July 28, 2014 | « back

TORONTOSUN.COM – James Taylor pure perfection in T.O.

By Jane Stevenson

The only thing more inviting than a comfortably cool summer night in Toronto by the water is the warm, velvety sound of James Taylor’s voice.

That particular instrument really never gets old and apparently can still draw a major crowd after 40-plus years in the business given the sold-out audience at the Molson Canadian Amphitheatre who turned out to hear Taylor, now 66, on Thursday night deliver a two-hour-plus show of hits and even some new songs, including one written in and about Toronto.

The so-called, “night to remember,” as referenced in the song’s lyrics, “actually happened to my percussionist,” explained Taylor, still lean and lanky, and dressed in all blue – blazer, checked shirt and denims – an outfit that nicely offset his blue eyes.

Yes, Sweet Baby James is in the middle of recording a long-awaited new album – his last one was 2008’s Covers – and chose to share a few morsels with the receptive crowd including one called Today, Today, Today and that Toronto-centric tune whose title I didn’t catch but whose lyrics include, ‘O Canada.”

Opening the show with fan favourite Something in the Way She Moves, Taylor joked it was a good concert icebreaker for him after he first performed the tune in front of Paul McCartney and George Harrison in 1968 before he was signed to Apple Records in his big break.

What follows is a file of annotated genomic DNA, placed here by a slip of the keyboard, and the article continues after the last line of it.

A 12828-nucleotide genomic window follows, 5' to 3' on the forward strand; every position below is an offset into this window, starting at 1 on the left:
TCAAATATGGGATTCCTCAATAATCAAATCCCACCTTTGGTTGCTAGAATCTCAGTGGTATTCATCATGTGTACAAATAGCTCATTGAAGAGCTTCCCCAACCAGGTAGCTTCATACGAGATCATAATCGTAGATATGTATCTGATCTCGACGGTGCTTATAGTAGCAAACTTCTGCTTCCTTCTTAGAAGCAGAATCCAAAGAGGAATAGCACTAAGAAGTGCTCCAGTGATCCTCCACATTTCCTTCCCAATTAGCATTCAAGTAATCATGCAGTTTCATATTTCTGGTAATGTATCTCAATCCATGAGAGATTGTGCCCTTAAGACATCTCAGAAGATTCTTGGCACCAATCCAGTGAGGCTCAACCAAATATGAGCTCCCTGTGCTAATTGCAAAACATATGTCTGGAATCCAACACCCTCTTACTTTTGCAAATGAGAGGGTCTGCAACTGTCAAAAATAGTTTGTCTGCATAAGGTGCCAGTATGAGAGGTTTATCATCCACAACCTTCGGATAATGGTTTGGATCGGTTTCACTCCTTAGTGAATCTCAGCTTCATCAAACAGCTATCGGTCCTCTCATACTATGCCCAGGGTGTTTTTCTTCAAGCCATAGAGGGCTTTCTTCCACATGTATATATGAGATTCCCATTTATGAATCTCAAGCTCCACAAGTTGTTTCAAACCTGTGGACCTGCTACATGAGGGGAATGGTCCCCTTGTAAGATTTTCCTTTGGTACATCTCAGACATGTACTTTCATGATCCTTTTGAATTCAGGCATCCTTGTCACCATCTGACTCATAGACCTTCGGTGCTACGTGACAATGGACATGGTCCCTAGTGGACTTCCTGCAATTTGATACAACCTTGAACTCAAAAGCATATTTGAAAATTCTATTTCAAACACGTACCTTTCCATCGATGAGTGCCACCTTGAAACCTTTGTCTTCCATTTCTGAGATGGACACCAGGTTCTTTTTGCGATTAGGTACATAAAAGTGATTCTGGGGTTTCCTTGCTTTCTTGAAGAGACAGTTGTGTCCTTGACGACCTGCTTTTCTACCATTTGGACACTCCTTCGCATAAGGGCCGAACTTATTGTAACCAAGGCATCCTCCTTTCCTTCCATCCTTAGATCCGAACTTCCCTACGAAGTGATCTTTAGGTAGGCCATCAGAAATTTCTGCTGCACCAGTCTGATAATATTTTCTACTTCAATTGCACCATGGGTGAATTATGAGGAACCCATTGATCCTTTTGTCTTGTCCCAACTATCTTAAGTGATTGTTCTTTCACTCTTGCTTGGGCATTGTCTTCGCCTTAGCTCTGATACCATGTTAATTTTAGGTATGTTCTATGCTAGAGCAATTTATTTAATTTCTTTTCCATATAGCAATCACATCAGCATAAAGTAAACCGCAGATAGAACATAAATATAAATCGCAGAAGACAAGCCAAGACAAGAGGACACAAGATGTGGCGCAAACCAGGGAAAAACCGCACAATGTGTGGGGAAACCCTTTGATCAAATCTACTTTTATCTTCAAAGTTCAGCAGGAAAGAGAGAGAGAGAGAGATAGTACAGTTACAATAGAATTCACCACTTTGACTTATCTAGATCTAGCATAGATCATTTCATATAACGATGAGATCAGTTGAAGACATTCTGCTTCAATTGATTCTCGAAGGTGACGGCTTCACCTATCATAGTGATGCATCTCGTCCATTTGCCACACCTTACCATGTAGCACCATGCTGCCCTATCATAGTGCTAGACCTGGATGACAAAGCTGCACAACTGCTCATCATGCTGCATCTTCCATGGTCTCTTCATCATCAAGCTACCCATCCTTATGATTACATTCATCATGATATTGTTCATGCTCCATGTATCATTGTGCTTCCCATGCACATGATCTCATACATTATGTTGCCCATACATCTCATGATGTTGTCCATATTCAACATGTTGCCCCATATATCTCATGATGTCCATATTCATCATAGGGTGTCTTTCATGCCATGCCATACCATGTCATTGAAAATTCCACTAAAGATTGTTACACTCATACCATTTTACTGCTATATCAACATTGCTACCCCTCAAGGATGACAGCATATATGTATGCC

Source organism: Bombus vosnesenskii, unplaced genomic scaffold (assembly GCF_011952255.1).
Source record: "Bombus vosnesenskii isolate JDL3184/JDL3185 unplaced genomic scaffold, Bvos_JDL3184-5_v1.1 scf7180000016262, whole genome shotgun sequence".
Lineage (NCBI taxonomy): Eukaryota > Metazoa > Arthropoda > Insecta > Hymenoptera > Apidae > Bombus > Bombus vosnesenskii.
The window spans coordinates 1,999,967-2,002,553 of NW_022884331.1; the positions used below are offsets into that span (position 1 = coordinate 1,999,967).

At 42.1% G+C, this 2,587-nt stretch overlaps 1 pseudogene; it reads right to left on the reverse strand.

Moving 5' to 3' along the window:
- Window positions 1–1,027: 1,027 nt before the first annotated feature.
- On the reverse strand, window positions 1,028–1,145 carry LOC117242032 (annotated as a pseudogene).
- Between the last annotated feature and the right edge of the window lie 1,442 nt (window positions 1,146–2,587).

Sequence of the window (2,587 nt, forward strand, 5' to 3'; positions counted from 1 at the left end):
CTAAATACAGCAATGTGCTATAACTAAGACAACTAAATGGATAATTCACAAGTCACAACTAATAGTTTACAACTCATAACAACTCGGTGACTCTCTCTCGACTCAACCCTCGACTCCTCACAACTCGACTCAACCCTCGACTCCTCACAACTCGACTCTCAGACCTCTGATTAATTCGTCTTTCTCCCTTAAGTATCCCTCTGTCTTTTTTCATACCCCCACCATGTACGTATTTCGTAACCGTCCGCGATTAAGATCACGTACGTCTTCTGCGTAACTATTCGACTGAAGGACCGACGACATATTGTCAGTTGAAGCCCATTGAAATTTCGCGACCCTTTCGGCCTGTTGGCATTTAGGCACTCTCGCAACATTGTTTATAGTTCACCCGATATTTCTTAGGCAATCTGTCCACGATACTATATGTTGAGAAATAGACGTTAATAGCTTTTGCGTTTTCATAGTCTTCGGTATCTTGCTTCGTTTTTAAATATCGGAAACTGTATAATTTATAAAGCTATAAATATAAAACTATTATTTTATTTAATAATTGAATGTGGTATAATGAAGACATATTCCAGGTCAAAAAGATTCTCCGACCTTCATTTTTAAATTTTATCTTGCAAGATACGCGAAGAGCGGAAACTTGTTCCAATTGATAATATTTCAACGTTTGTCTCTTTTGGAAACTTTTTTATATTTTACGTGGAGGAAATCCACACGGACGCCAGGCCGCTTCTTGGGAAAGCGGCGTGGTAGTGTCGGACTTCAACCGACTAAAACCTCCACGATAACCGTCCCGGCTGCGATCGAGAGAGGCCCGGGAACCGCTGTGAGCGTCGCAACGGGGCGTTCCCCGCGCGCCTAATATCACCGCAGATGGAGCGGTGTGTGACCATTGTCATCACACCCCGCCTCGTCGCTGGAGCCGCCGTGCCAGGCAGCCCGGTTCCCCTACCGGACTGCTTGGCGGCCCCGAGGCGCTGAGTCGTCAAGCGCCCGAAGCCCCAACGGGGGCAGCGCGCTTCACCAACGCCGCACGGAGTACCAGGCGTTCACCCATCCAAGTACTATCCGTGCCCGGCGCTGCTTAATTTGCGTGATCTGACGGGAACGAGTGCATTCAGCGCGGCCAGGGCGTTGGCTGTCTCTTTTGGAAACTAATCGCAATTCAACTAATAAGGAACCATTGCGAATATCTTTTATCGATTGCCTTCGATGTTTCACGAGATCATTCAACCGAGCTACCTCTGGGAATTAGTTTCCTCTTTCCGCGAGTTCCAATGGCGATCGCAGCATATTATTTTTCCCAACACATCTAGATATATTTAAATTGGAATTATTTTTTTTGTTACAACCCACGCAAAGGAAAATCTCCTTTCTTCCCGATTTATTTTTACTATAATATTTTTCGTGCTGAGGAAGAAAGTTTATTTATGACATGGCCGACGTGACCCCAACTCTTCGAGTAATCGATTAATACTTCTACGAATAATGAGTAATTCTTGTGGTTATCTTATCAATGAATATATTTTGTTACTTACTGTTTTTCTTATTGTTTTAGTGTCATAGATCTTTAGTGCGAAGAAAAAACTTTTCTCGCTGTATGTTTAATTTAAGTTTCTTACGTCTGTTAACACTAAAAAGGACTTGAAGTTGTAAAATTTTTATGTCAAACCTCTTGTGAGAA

“I know I can play it when I’m nervous,” he joked.

Yes, in addition to have an impressive back catalogue and killer voice, Taylor is also funny and seems genuinely at ease on stage and with his audiences.

For example, while introducing his song, Millworker, from a Broadway musical called Working that closed after five days he kidded: “I’m afraid it didn’t (work).”

And of the intermission that separated his two sets, Taylor joked: “I’m not sure why we do this. We just stand on the other side of the curtain for 20 minutes.”

Backed by his All Star Band, which expanded to as many as 10 players including sax legend Lou Marini (The Blues Brothers), the show was big on expert musicianship, long jams, gorgeous harmonies and played out on a stage dominated by skyscraper shaped lights on either side of Taylor and a massive video screen at the back.

First set highlights from the Chapel Hill, N.C., raised singer-songwriter included the hometown and family odes Country Road, Carolina On My Mind and Sweet Baby James and his famous Carole King cover, You’ve Got A Friend, which he recalled hearing for the first time when they were both playing L.A.’s Troubadour inspiring him to learn how to play it immediately.

“I didn’t know (then) that I would be playing it every night for the rest of my life,” he said.

In the second set, the Sparks of Rhythm cover Handy Man and Taylor’s own Shower The People were glorious, thanks to the three-part harmonies of his backup singers Arnold McCuller, Kate Markowitx, and Andrea Zonn (also on fiddle), while Taylor was at his craziest, bluesiest best on Steamroller Blues.

The most poignant song of the entire night was, no surprise, Taylor’s classic, Fire and Rain, and audience participation reached its zenith as the concert came to a close with Mexico, Your Smiling Face, and a cover of Marvin Gaye’s How Sweet It Is before he ended the show with a beautiful Scottish traditional.

Just lovely from beginning to end.